Jared also has an eating disorder.  He is obsessive about food, his weight, and exercise.  He gains and loses weight, especially on his mission to Bordeaux, France.  He describes his mission as a terrible time in his life and spends the whole time obsessing over the girlfriend he left behind, Annie.  Annie is also Mormon and has dreams of a temple marriage and perfect family life.  Jared wants to give her that, but he has trouble fitting into the Mormon mold.  That inability to conform causes him heartbreak, although maybe in the long run, not conforming was for the best.

Jared's parents were Mormon converts and they joined the church before Jared was born.  He explains that a couple of missionaries came over one day and impressed them by being respectful and upstanding.  According to Jared's parents, he wouldn't have been born had it not been for the Mormon missionaries, who impressed them by convincing them how important family is.  Three brothers followed Jared's entrance into the world.  Perhaps because his parents were converts, Jared's upbringing seemed to be a mixture of hardline conformity to Mormon ideals and familiarity with life outside of Mormonism.  Jared writes about his brother, Aaron, who requires multiple brain surgeries.  Mormonism probably helped his family cope, since the church believes that families can be together forever... as long as everyone pays, prays, and obeys, that is.  And Jared does his best not to disappoint.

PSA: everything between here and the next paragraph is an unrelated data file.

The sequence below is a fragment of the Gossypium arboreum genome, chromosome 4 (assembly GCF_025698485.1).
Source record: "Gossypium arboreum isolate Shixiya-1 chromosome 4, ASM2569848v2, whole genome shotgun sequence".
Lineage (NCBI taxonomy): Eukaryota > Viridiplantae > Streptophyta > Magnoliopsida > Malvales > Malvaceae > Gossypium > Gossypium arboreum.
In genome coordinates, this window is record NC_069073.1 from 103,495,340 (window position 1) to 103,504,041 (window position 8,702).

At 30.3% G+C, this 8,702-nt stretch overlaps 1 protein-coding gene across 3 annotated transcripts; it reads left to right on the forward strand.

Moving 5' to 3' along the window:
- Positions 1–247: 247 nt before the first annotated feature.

As I read this book, it occurred to me how utterly distressing, frustrating, and impossible it must have been for Jared trying to grow up in the church.  He's obsessive, sexually frustrated, and seems terrified of doing something that will get him sent to the wrong echelon of Mormon Heaven (which frankly, to me, sounds like a really boring place).  He tries to act and look the part of the perfect Mormon, but no one is perfect and some people are less perfect than others.  So on top of trying to come of age and mature into a healthy adult, Jared is trying and failing to become the perfect Mormon male.  He doesn't measure up and it leads to depression and rejection, since other people expect him to be who he's not.